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Leonard Peltier and the Primal Needs of Capital* (2004)

Views: 504 From Issue 19 of The World Socialist Review In a remote section of South Dakota just north of Nebraska lies an Indian reservation known as Pine …

by World Socialist Party US



3 min read

From Issue 19 of The World Socialist Review

In a remote section of South Dakota just north of Nebraska lies an Indian reservation known as Pine Ridge. At one time largely agricultural, it became hugely attractive to the U.S. government when it was discovered that beneath the Indian lands lay one of the largest uranium reserves in the United States. All through the years, treaties with the Indians had been consistently violated because of the major mineral reserves beneath the Indian territories.

When Pine Ridge became the focus of the United States government, the Indian residents were strongly opposed to uranium development on their turf. Bitterness grew as problems were exacerbated with the increasing threat of U.S. intervention. Turning to the American Indian Movement (AIM) for assistance led to military conflict with the FBI, which refused to listen to the complaints of the Indians. The struggle lasted 71 days, resulting in the deaths of two Pine Ridge natives and the outlawing of all activities at Pine Ridge.

During the following three years, now referred to as the “Reign of Terror,” violent assaults continued to take place in which vast numbers of Indians were murdered or maimed. With the government intent on destroying the AIM and thereby removing a major obstacle in their plans to exploit the uranium booty, homes were burned, shootings and beatings became rampant. So many native Americans were killed that Pine Ridge had the highest annual murder rate in the U.S. Again the AIM came to their assistance, and among those who responded was Leonard Peltier. The conflict led to three murder indictments including that of Leonard Peltier, accused of shooting two FBI agents. No evidence was ever introduced to support the accusation. Subsequently, Peltier escaped to Canada, convinced that he would never receive a fair trial in the U.S. Less than a year later, he was apprehended.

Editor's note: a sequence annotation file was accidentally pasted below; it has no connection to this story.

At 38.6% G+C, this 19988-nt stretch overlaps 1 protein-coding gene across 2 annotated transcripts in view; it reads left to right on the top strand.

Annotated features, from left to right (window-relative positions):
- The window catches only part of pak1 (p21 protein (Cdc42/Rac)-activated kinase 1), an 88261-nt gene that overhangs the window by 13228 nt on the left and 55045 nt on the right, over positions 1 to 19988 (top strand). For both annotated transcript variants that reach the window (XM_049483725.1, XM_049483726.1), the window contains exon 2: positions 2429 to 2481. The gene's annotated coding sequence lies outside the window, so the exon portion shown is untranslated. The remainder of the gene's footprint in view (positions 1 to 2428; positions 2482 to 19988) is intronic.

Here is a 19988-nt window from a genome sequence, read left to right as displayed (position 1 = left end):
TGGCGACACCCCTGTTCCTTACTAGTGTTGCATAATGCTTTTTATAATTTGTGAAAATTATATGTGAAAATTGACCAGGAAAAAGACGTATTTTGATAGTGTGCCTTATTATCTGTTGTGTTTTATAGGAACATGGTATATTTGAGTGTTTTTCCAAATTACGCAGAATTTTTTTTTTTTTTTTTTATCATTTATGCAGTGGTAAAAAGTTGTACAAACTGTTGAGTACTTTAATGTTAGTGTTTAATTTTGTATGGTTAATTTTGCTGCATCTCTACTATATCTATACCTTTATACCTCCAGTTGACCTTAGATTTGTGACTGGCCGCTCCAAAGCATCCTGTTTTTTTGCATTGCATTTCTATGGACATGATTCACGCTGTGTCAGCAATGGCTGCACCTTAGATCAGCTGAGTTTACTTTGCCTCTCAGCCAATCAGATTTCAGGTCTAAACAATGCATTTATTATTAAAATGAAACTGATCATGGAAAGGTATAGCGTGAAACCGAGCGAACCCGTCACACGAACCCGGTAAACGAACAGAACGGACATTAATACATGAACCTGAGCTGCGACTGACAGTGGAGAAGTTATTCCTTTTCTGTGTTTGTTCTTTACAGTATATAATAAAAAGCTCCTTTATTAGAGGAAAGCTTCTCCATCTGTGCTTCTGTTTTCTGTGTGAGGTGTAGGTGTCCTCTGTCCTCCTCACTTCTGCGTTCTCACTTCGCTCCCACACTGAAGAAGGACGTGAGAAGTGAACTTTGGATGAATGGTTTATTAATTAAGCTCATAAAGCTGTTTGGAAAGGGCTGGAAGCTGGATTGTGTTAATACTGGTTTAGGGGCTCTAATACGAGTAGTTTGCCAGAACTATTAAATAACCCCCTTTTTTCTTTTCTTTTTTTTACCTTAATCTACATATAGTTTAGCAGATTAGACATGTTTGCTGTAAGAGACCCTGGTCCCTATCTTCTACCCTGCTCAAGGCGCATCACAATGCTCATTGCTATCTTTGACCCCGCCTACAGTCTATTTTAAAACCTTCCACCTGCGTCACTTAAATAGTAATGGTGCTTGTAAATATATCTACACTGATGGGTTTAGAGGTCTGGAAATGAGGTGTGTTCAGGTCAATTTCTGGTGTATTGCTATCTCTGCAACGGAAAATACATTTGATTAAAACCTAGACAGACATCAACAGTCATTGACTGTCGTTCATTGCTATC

Myrtle Poor Bear was an Indian woman who had never met Leonard Peltier. Terrified under interrogation by the FBI, she testified against him. This terror-induced accusation led to the extradition of Peltier to the U.S. All of her incriminating statements were later withdrawn, and Myrtle Poor Bear confessed that her fear of the FBI had led her to make false statements. With the government determined to pin the guilt on Peltier and thus remove the bête noire from their uranium quest, her confessions were thrown aside and ignored.

Despite overwhelming evidence of his innocence, the trial was rigged against him with perjury and manufactured evidence. No witness was ever found who could identify Leonard as the man who shot and killed two FBI agents. Hundreds of thousands of pages of critical evidence pinpointing the unprovoked attack on Pine Ridge were withheld from the trial.

The events here described and the part played by Peltier were detailed in a book by Peter Matthieson, In the Spirit of Crazy Horse. This revealing report was kept out of print for eight years, while the FBI sued the author and publisher for libel. Although the Supreme Court eventually denied the suit, the stunning evidence produced by the book was unavailable at the time of Leonard Peltier’s trial.